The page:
Then Jesus makes two astounding statements (verse 28):

1/ John the Baptist was the greatest human being who ever lived.

2/ The least of the people in Heaven is greater than John.

This had the effect of dividing Jesus’s listeners (verse 29). Most of them, who had followed John’s ministry and had received his baptism, affirmed that this was a sign of God’s justice to His people. However, the Pharisees and the lawyers rejected this sign, and, consequently, Jesus.

What is our Lord saying here that appears to be immediately understood by most of His audience?

John the Baptist’s way of life, prophecy and baptistic ministry pointed to a kingdom greater than this earth. Matthew Henry explains (emphases mine):

Before he sent the Master himself, he sent a messenger, to give notice of his coming, and prepare people to receive him. Had the Messiah been to appear as a temporal prince, under which character the carnal Jews expected him, his messenger would have appeared either in the pomp of a general or the gaiety of a herald at arms; but it was a previous indication, plain enough, of the spiritual nature of Christ’s kingdom, that the messenger he sent before him to prepare his way did it by preaching repentance and reformation of men’s hearts and lives. Certainly that kingdom was not of this world which was thus ushered in.

John had a powerful influence on the Jewish people. If there were newspapers at the time, he would no doubt have featured on the front page more than once.

John MacArthur says John’s spiritual strength persuaded the Jewish people (outside of the hierarchy) to accept baptism, which was traditionally given to converts to the Jewish faith, not to those born into it:

Everybody in Israel essentially perceived that John was a prophet. The whole of Judea had gone out to him. Matthew tells us that, and Mark tells us that. When he was ministering down at the Jordan River in the wilderness, all of Judea was going out to him, all of Jerusalem was going out to him because everyone perceived that he was a prophet. And when they got there what they heard was a message of repentance for sin and then a baptism of repentance was held. And these people were actually being baptized by John with what essentially was a proselyte baptism.

In other words, a baptism that was usually given only to Gentiles. When a Gentile wanted to embrace Judaism, there was a ceremonial baptism that they went through which was a confession that they were unclean and outside the covenant and outside the promises and uncircumcised and outside of Israel…in a word, a Gentile, a pagan.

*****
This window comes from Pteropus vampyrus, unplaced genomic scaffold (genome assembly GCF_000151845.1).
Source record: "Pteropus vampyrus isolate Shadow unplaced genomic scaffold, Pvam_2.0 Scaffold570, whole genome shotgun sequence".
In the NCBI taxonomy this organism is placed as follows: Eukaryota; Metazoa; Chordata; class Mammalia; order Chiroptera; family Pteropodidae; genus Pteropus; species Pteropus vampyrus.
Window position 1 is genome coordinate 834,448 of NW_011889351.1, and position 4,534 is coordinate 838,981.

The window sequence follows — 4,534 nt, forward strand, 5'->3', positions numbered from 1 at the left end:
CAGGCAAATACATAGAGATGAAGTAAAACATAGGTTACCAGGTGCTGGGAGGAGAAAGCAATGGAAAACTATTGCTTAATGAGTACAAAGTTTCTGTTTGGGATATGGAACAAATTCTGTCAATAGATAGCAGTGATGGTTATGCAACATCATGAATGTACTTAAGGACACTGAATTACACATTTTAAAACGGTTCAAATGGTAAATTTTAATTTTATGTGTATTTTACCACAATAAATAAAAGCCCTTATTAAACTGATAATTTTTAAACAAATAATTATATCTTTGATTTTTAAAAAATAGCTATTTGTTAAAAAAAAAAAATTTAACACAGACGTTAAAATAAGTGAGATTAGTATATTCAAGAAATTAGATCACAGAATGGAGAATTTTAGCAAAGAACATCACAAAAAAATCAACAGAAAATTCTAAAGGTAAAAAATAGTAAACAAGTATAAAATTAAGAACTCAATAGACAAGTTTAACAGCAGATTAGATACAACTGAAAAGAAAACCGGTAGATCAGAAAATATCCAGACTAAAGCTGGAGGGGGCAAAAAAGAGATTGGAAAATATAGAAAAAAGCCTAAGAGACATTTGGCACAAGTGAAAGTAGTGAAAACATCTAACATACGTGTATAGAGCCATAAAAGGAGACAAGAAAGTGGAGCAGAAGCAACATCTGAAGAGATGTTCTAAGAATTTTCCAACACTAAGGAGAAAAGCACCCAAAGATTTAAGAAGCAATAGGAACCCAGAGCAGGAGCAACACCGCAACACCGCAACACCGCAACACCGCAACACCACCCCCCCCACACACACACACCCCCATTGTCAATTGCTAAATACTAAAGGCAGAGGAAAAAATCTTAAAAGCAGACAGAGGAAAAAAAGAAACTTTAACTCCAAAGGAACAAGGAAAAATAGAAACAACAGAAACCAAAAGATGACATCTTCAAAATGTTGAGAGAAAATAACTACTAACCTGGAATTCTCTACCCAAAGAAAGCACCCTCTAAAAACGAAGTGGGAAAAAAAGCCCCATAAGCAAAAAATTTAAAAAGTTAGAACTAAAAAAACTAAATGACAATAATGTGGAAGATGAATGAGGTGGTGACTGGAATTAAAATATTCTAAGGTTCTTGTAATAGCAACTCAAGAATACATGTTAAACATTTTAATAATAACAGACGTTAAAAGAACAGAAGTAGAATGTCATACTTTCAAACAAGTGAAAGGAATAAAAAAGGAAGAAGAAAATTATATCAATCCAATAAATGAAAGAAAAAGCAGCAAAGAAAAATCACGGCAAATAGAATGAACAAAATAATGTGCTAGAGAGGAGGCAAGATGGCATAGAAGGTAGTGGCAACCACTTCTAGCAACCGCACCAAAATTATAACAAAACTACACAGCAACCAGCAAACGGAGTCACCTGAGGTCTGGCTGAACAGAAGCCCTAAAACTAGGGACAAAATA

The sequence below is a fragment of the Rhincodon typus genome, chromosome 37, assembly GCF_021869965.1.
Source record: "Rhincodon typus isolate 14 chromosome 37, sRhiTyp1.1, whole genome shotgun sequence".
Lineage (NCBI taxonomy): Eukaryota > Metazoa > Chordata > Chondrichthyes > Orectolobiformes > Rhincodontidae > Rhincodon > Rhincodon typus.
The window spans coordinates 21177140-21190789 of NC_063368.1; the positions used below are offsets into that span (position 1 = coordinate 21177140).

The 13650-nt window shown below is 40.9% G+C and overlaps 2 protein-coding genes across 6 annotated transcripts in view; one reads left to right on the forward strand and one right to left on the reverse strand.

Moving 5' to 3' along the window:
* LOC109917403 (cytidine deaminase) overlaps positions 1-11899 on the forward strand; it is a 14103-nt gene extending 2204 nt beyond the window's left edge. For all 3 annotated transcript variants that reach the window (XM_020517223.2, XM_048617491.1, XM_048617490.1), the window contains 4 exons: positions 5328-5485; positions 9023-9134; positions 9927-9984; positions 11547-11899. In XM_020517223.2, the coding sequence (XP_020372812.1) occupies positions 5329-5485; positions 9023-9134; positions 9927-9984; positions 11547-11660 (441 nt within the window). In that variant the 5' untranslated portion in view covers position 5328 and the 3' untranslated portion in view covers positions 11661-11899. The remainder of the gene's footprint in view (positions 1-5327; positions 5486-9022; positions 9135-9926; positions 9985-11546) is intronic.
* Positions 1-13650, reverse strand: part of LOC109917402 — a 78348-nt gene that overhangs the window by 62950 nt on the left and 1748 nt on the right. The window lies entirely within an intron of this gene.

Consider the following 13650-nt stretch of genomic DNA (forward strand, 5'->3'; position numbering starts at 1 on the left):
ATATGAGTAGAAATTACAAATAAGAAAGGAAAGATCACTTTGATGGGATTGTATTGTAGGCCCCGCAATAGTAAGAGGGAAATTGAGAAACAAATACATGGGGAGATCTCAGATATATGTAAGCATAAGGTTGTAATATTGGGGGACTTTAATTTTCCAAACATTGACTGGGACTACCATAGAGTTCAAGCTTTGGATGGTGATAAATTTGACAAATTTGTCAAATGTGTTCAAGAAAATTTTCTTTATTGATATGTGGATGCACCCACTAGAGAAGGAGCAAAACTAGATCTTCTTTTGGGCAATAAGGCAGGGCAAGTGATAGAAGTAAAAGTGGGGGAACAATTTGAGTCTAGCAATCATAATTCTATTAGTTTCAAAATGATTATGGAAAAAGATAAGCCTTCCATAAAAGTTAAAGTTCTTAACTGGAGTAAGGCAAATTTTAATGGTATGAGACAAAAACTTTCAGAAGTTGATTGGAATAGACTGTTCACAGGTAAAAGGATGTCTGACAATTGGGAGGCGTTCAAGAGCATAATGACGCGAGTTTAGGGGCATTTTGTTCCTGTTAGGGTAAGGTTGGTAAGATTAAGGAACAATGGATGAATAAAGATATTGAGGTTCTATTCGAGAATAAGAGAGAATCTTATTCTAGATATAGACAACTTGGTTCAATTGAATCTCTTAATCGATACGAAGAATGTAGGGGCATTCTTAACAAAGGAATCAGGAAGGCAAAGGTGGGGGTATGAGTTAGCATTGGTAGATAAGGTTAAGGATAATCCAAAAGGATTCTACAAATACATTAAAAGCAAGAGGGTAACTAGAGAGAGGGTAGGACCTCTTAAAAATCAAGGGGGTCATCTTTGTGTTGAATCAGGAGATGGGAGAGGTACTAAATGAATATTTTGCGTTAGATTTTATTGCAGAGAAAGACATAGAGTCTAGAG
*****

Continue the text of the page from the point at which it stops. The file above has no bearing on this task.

However, this passage from Luke 7 shows that some of John’s followers did not believe that Jesus was the Messiah he fortetold. Therefore, Jesus went on to explain John’s greatness (not just because they were cousins) and calling as a prophet. This was to get people to accept Him as such, because if they truly accepted John’s message, they could not rightly reject Jesus. MacArthur explains:

‘I say to you, among those born of women,” and that would be all of us, “there is no one greater than John.” Now he’s not going to get an argument about this from the people …

That…unambiguous statement, that crystal-clear statement really wouldn’t get any argument…at least on the surface because the people had made very clear their belief that John was the prophet of God heralding the coming of Messiah, which would be the greatest prophetic assignment everybody…anybody ever received.

Yet, some would remain unconvinced about Jesus. Whereas John’s doubt was put to rest after his disciples reported Jesus’s miracles to him, other followers would continue to doubt Him. They might not have truly believed John, either, but could have been swept up in the spirituality of the moment. MacArthur:

He was the ultimate Baptist, the proto-typical, the first. And yet as you look back over his ministry, the truth of the matter is, many said, “Lord, Lord,” that didn’t mean it. You have to get used to that. But nonetheless, he was the greatest person who ever lived.